I’ve talked a little bit on social media about applying for my PhD and, well, the results are in: I didn’t get into any of the PhD programs I applied for. And I’m like weirdly okay with it?
Obviously, I’m bummed and it’s hard to hear that all the hard work I put in applying and studying for the GRE didn’t get me anywhere. But on the other hand, it’s making me think a lot about what I want to do with my future. Do I want to do social media forever? Do I really want to go back to school or do I just miss using my brain in challenging and unexpected ways?
A little background on my personality: I’m a big nerd. I’ve always loved school and been an excellent student. To this day, I read academic articles on JSTOR for fun. I love in-class (and out-of-class tbh) debates and constructing arguments in my head. I’ve always been a humanities person, but then I worked in medical technology for a couple of years and had my mind blow. I actually liked this stuff: math, logic, computer science, etc. And it’s sort of sent my head spinning ever since.
I wonder if any other women are having this existential crisis: am I not good at things or have I just spent my whole life thinking I’m not good at things when I actually am?
In high school and college, I always crushed it in English class, but felt completely disconnected from my math classes. I always assumed I was just bad at math and thought it was boring. When I dated a physics major in college, I could keep up but I just wasn’t that interested in the things he was learning.
But then I worked in healthcare technology and had a job that required me to solve problems all day long. Was the assignment logic wrong? Was it a server issue? What is the most efficient way for them to strategize their upgrade? At first, I wanted to die it was so boring and I thought there was no way I would enjoy it. But by the time I left, I felt a part of brain lighting up when I worked that felt really good. This was the same part of my brain that lit up when I had to re-learn math for the GRE. I got up at 6am every day to do math because I actually enjoyed learning it.
I think working in technology helped me develop patience for my own non-understanding. I used to get immediately frustrated if something didn’t come naturally to me. I didn’t want to ask questions in school because I was afraid it would make me look dumb and so much of my high school identity was wrapped up in being an overachiever. But now I don’t care if I’m the dumbest person in the room. I want to understand the concept at hand, even if I’m asking the most basic questions.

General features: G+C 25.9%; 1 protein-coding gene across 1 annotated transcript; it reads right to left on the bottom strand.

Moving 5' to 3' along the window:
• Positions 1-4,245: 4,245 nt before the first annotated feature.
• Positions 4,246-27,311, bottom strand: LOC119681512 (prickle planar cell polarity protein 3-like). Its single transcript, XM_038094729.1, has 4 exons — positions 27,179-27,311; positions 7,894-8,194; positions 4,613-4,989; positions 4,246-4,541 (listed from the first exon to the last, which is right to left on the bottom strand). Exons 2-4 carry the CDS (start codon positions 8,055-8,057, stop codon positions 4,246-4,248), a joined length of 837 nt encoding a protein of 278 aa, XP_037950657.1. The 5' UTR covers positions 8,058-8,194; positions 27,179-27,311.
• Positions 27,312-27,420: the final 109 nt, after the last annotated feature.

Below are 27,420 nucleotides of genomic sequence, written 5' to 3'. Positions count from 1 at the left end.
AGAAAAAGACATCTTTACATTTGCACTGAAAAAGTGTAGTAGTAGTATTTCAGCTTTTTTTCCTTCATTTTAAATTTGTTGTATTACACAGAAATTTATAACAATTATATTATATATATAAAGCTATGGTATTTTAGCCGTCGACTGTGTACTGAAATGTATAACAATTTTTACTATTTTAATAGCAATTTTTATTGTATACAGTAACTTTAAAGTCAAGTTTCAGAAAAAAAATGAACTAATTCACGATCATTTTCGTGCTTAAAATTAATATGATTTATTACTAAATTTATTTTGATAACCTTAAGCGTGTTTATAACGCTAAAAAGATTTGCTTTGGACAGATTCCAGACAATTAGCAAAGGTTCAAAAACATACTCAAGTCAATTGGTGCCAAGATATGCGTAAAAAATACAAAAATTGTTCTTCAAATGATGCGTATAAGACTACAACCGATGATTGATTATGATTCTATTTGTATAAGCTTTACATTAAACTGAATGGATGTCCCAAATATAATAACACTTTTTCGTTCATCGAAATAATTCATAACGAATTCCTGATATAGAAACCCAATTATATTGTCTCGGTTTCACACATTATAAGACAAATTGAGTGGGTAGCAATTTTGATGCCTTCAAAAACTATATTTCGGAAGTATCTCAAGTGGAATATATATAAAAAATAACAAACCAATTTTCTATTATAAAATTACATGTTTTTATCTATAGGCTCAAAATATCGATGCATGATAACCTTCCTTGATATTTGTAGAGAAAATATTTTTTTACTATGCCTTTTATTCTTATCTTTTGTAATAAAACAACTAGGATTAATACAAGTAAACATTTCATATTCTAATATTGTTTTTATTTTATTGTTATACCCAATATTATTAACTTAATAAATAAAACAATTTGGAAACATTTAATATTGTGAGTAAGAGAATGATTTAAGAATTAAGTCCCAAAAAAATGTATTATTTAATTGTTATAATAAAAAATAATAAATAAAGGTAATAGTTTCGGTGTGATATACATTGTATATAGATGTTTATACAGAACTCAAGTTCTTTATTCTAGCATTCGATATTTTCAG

I also think I have the confidence to learn new things that I didn’t have when I was younger. Young life, especially in the United States, is wrapped up in finding what makes you exceptional. It’s how you win awards, and get praise, and, ultimately, get into college. I was so determined to get into a great school that is was no wonder I didn’t want to waste my time with things that other people were naturally better than me at. I leaned into what came easily and what I could be the best at quickly. But now I don’t care about being the best. What matters to me on a daily basis is whether or not I’m challenged.
Don’t get me wrong, I love social media. I love the job I have right now. I get a thrill finding great content and talking long-term strategy for social media. But at the same time, I feel like something is missing. That I could be doing so much more with my brain. I feel like I’ve pigeonholed myself into being an ‘arts’ person and there’s an entire side of myself that I’ve written off all these years. It feels like an existential crisis, but it also feels like an opportunity to reclaim part of myself that I’ve lost.
So, I want to learn math, dammit! I want to read scholarship again. I want challenge my brain and lean into things I don’t know and see where it takes me. I want to know if I really hate certain topics or if I’ve been conditioned by the patriarchy to belittle myself and my intellect. Time and time again I learn things that I thought were impossible for me to learn and I realize the world is my oyster. I just have to do it.